5 Reasons Why Google’s Flutter Is the Biggest Equaliser for Women & Non-Binary Tech Entrepreneurs

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This year marks the 10th anniversary of my first visit to the United States. While I usually don’t commit to memory the dates of every country I have ever visited, my “entrepreneurial” holiday to Silicon Valley will remain memorable simply because it changed the entire direction of my career.

In late January 2012, I entered and won Startup Weekend in San Francisco. One of the advantages of winning such a competition at the heart of Silicon Valley is that you are literally at the epicentre of tech.

The entire bay area functions as a business incubator housing smaller incubators, working as one giant ecosystem designed to nurture and grow tech innovation.

To get to know the community better, I began attending meetups and various tech events. While I was always welcomed into these social gatherings, there were occasions when I distinctly felt like an outsider.

Some folks always felt the need to inform me that I would have better luck attending a business incubator for black people.

There were no ill intentions behind their words. Probably, they thought they were doing me a favour by catching me up on “how things work around here,” but such conversations always made me uneasy.

Silicon Valley’s struggle with diversity and inclusion is well-documented, and “the absence of women and minorities has been recognised and discussed at length in various documentaries and articles.”

This article, however, will have a different focus. In this piece, I intend to offer practical guidance for women and non-binary tech entrepreneurs or aspiring tech entrepreneurs who have ideas they want to release to the world.

I believe that right now, more than ever, the odds can be in your favour thanks to Google’s Flutter.

What is Google Flutter and why should you care?

Flutter, built on the Dart programming language, is a UI framework for app development. Flutter allows you to create beautiful mobile, web and desktop apps from a single codebase.

In a nutshell, you can launch your idea on Android and iPhone with the same code.

Released in May 2017, Flutter continues to grow in popularity, with tech giants like GrouponeBay Motors and Alibaba using the technology to power their mobile apps.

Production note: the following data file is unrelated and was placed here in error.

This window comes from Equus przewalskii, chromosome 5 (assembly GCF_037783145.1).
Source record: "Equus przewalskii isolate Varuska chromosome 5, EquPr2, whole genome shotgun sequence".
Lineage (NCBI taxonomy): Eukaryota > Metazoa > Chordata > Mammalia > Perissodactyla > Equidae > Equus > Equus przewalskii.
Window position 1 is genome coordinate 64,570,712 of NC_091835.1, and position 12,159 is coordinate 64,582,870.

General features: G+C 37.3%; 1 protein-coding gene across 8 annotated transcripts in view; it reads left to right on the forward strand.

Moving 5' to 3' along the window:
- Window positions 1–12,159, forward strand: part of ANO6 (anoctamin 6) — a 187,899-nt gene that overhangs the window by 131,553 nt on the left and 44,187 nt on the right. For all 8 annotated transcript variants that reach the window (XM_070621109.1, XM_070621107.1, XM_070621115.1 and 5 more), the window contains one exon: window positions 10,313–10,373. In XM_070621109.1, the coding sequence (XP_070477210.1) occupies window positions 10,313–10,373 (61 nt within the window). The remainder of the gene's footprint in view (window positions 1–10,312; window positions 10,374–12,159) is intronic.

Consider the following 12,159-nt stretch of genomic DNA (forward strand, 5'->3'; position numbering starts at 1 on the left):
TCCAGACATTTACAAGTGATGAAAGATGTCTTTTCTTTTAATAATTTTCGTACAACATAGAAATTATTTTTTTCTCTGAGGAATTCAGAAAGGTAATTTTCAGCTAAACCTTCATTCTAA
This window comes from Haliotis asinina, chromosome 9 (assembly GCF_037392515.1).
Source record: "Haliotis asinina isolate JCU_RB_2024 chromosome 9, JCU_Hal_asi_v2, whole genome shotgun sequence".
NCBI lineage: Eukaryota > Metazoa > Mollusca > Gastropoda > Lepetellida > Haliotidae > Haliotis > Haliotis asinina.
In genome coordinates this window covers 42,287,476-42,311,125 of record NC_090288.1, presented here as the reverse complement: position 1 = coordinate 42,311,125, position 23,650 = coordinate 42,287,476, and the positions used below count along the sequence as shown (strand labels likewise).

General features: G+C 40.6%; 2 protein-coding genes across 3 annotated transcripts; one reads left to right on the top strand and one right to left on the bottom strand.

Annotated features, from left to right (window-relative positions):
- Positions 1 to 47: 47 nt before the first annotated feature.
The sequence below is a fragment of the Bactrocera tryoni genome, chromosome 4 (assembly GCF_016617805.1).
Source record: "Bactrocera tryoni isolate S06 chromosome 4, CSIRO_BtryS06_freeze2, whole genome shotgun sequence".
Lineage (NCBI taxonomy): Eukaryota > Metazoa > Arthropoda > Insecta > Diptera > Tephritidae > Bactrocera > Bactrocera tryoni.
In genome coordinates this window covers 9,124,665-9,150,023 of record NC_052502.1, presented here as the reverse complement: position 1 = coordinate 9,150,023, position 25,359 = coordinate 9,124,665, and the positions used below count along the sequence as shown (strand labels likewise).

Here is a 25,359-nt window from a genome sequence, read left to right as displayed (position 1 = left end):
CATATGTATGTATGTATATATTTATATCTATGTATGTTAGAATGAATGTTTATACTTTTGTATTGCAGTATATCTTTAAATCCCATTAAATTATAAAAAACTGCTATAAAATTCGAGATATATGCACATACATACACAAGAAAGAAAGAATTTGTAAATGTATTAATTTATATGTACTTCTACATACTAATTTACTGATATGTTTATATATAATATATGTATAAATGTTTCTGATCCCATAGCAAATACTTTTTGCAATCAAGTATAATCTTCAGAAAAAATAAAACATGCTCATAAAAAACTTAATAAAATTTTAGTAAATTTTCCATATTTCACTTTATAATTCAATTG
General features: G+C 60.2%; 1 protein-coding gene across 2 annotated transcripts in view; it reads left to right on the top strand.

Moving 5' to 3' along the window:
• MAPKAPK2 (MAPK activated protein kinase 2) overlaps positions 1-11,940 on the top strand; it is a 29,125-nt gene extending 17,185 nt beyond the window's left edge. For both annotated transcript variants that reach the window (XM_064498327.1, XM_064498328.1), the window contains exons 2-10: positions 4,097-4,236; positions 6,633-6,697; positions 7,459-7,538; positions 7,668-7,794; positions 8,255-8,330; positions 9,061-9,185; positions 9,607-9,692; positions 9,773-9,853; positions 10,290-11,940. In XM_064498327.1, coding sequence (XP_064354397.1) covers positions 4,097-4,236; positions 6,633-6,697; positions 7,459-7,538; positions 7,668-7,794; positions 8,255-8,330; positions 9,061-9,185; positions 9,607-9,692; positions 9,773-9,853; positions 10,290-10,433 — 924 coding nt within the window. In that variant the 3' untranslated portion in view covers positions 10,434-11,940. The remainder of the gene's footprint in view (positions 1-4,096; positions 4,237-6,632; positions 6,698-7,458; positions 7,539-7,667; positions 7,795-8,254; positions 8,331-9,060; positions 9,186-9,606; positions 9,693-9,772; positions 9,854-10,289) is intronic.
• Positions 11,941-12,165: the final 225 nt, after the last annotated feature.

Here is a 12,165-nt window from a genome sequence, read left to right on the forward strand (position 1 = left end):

That said, Flutter’s relatively short existence means that its resources are not as extensive as React Native or iOS. There is also the added task of learning Dart if you want to harness the full power of Flutter. Google compensates for this shortfall through excellent documentation and a well-developed educational ecosystem which I’ll discuss later.

Though a new(ish) kid on the block, Flutter, levels the playing field for the under-served tech community members, here are five reasons why.

Minimum Viable Product

Your MVP, short for Minimum Viable Product, is the version of your product with just enough features to be usable by your customers. This methodology comes from the famed book, The Lean Startup, by Eric Ries.

The goal of the MVP is to avoid spending time on a product people don’t need or want. Instead, you validate your idea by releasing a basic version and relying on your early users to provide feedback that shapes the ongoing improvements of your app.

Flutter lets you build your app’s UI out of widgets, making it ideal for spitting out an impressive-looking and functioning MVP in very little time.

The benefit of having a shorter time-to-market cycle means that you can quickly get your idea in front of your customers and begin the process of gathering that all-important feedback. The MVP methodology has significantly contributed to the success of tech giants like FacebookTwitter and Dropbox.

User Acquisition

Before releasing my iOS MVP, I had grown an email list of around 3000 people. I had an engaged community that interacted with me through emails and Twitter. One of my core strengths is my ability to grow an online tribe, something I’ve done repeatedly and perfected over the years.

However, when it came to releasing a mobile app, I was faced with making a devastating decision to prioritize one group over the other. It was too expensive to launch an iOS and Android app at once, so I decided to start with iOS because all the popular apps were launching on iOS first.

Mobile startups like Instagram and Whatsapp started as iPhone apps and subsequently released Android versions as their userbase grew, so I figured I would follow in their footsteps. This decision would later come back to bit me, as some of my hardcore followers were Android users.

Unlike Instagram and WhatsApp founders, I was paying developers to build my app, so adding new features based on user feedback became too costly to maintain. In addition to this, I had successfully alienated a significant fraction of my hardcore early adopters, therefore limiting the initial number of early engaged users.